King Signals U.K. Inflation Is `Obstruction' to More Stimulus

Bank of England Governor Mervyn King’s forecast for persistent inflation led economists to speculate that policy makers are reversing their shift toward adding more stimulus.

King yesterday unveiled officials’ higher predictions for inflation next year and said it is equally likely to exceed or undershoot the 2 percent target in two years. With evidence the bank is becoming more concerned on consumer prices after fretting about the threat of deflation since 2008, the pound climbed and the 10-year gilt yield rose the most in six months.

“The thing that surprised the market was the near-term inflation projection,” said Alan Clarke, an economist at BNP Paribas in London. “The door is open to more quantitative easing, but the near-term inflation is a massive obstruction. The risks are QE could be delayed or cancelled.”

With inflation above the government’s 3 percent limit and economic growth rebounding in the strongest two consecutive quarters for a decade, the Bank of England last week declined to follow the U.S. Federal Reserve in adding stimulus. That halted U.K. policy makers’ creep toward extending aid after a widening debate that King described yesterday as “vigorous.”

The bank’s forecasts showed inflation, at 3.1 percent in September, may stay above the goal through 2011 because of an increase in sales taxes and higher commodity costs. It suggested the recovery can weather Prime Minister David Cameron’s budget squeeze that will cut 490,000 public-sector jobs.

Photographer: Chris Ratcliife/Bloomberg

Mervyn King’s forecast for persistent inflation led economists to speculate that policy makers are reversing their shift toward adding more stimulus . Close

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Photographer: Chris Ratcliife/Bloomberg

Mervyn King’s forecast for persistent inflation led economists to speculate that policy makers are reversing their shift toward adding more stimulus .

King said that there is a “high probability” inflation will exceed the 3 percent limit long enough for him to have to write a letter of explanation to finance minister George Osborne after three sent so far this year.

Market Reaction

The pound rose as much as 0.8 percent against the dollar after the release of the inflation report and was at $1.6084 as of 5.30 p.m. yesterday in London. The yield on the benchmark 10- year government bond gained the most since May 7, climbing as much as 15 basis points, and closed at 3.156 percent. The U.K. 10-year breakeven rate rose 4 basis points to 290 basis points, the biggest one-day gain since Oct. 12.

“It’s a sea change” relative to the previous reports during and after the recession, said David Tinsley, an economist at National Australia Bank in London and a former Bank of England official. Compared with previous inflation reports in the past year “where markets had been surprised on the dovish side,” it was “the reverse this time,” he said.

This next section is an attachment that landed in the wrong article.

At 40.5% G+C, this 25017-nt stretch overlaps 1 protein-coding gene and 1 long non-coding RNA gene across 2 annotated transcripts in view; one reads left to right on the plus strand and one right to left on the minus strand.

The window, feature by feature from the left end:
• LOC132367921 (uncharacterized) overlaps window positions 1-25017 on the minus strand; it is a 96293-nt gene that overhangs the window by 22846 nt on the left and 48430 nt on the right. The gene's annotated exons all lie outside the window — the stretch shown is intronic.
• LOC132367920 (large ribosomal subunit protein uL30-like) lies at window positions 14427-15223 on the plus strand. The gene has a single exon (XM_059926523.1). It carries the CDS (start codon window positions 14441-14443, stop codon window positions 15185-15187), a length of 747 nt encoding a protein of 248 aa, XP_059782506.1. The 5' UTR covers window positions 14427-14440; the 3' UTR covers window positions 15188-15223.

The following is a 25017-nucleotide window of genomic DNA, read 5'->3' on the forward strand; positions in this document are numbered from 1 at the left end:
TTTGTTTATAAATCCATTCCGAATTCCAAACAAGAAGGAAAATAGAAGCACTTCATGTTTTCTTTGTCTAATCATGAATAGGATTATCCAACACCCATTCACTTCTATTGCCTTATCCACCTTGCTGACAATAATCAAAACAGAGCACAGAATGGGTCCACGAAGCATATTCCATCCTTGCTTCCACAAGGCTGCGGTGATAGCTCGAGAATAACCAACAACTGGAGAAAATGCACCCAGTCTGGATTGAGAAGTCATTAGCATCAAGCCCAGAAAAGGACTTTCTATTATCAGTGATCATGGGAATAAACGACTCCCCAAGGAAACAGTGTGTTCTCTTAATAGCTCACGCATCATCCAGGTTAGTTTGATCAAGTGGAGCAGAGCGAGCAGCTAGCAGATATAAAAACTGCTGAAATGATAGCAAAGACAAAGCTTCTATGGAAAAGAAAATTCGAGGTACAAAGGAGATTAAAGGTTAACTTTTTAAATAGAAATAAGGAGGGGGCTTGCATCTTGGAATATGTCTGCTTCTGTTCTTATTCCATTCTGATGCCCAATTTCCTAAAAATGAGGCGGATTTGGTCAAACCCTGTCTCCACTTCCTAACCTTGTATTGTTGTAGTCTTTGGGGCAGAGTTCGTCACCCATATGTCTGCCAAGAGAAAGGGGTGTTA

The central bank said its near-term inflation forecast is higher compared with its last quarterly economic predictions released in August, and that consumer-price growth will exceed the goal through 2011. The bank also said it “stood ready to respond in either direction as the balance of risks evolved.”

BOE Split

The bank’s nine-member Monetary Policy Committee last week kept its bond-purchase plan at 200 billion pounds ($321 billion) and its interest rate at a record low of 0.5 percent. Officials said in October that further stimulus was becoming more likely. They split three ways as Andrew Sentance called for higher interest rates to combat inflation, Adam Posen pushed for more stimulus to sustain the recovery, and the rest sought no change.

“It sounds as though the dovish caucus of the committee is quite a bit smaller than we thought and King is a bit less dovish,” said Neville Hill, an economist at Credit Suisse Group AG in London and a former U.K. Treasury official. “There needs to be a clear perception that the economy has deteriorated seriously from where we were in order to see more QE.”

While the economy expanded 0.8 percent in the third quarter, more than economists forecast, there have still been some signs that the recovery may be faltering even before the government’s budget cuts take effect.

‘Challenging’ Environment

Retail sales unexpectedly fell in September and jobless claims rose the most in eight months. The Bank of England says that the housing market has shown “a weakening in demand” and J Sainsbury Plc, the U.K.’s third-biggest supermarket company, said yesterday that it expects the “economic environment to remain challenging.”

“The growth risks are still immense and we shouldn’t just suddenly start moving from dove to hawk,” said Brian Hilliard, an economist at Societe Generale in London and a former central bank official. Still, yesterday’s report caused a “washing out” among investors of “the hope or expectation in the short term of more QE.”

National Australia Bank’s Tinsley said the Bank of England’s shift may continue in the coming months as it raises its inflation forecast again to re-establish “credibility” with investors.

“They’ve consistently underestimated inflation,” he said. “We’d been saying that they wouldn’t do more quantitative easing” and the bank’s report “further underlines that.”

To contact the reporters on this story: Scott Hamilton in London at shamilton8@bloomberg.net; Svenja O’Donnell in London at sodonnell@bloomberg.net

To contact the editor responsible for this story: John Fraher at jfraher@bloomberg.net

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